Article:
On July 12, 2006, Ottawa City Council voted in favour of awarding the North-South expansion to the Siemens/PCL/Dufferin design team. The proposed extension, not undertaken, would have replaced the Trillium Line with an electric LRT system running on double track. According to the plan, the line was to be extended east from its current northern terminus to run through LeBreton Flats and downtown Ottawa as far as the University of Ottawa, south-west from its Greenboro terminus to the growing Riverside South community and Barrhaven. Much of the route would have run through the undeveloped Riverside South area to allow a large new suburb to be constructed in the area south of the airport; the line would not have connected to the airport. Construction of the extension was scheduled to begin in the autumn of 2006, resulting in the shutdown of operations in May 2007, been completed in autumn 2009 with operations resuming under the new systems and rolling stock; the diesel-powered Talents would have been replaced with electric trams more suitable for on-street operation in the downtown area the Siemens S70 Avanto.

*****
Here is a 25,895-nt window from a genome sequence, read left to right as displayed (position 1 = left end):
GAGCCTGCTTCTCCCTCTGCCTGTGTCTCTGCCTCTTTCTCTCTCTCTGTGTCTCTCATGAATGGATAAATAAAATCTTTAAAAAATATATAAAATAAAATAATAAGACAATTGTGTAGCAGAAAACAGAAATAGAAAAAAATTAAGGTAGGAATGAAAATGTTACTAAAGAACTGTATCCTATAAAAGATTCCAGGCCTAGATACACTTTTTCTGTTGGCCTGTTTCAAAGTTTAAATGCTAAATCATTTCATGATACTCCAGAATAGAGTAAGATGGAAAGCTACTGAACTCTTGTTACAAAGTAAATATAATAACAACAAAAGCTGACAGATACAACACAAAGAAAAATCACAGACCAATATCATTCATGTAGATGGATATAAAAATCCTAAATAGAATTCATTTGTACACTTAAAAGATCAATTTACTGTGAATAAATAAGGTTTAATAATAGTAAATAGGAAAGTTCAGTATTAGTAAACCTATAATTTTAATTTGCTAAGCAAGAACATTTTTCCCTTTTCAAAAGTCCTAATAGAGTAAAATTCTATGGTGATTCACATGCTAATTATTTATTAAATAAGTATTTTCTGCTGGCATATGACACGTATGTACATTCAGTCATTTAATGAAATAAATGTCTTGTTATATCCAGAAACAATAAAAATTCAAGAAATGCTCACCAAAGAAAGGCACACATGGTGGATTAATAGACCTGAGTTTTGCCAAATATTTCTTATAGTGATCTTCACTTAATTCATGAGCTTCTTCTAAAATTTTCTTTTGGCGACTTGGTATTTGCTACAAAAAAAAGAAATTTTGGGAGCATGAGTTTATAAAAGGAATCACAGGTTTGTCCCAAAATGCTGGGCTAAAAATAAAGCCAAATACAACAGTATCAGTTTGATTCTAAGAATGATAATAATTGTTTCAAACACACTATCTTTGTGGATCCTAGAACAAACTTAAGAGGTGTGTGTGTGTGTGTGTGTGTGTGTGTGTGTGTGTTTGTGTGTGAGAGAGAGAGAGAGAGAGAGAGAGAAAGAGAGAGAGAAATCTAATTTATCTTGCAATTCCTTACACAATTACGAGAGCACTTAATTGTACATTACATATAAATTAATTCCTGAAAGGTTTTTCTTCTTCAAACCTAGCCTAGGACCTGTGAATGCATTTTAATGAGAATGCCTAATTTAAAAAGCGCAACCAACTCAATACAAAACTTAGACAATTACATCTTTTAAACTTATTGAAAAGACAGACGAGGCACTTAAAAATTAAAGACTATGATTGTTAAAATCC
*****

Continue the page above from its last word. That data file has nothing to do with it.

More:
Other bids had proposed a Kinki Sharyo tram. With the use of electric power, greater frequency, street-level running in central Ottawa, the expanded system would have borne much more resemblance to the urban tramways referred to by the phrase ‘light rail’ than does the pilot project; the estimated cost of the North-South expansion would have been just under $780 million, making the project the largest in the city's history since the Rideau Canal project. The federal and provincial governments had each promised $200 million for the expansion, with the city contributing the remainder of the cost using funds from various sources including the provincial gasoline tax, the city's transit reserve fund, the Provincial Transportation Infrastructure Grant. 4.5% of the total project cost was expected to come from the property tax base. The city requested studies on an extension of the railway from the proposed University of Ottawa terminus through to Hurdman Station; the north-south expansion planning process became a source of great controversy.
It was a major issue in the 2006 municipal election. The incumbent mayor Bob Chiarelli had long been the main advocate for light rail in Ottawa. Terry Kilrea, who finished second to Chiarelli in the 2003 municipal election and ran for mayor in 2006, believed the plan was vastly too expensive and would be a safety hazard for Ottawa drivers, he called for the entire light rail project to be scrapped. Mayoral candidate Alex Munter supported light rail, but argued that the plan would do little to meet Ottawa's transit needs and that the true final expense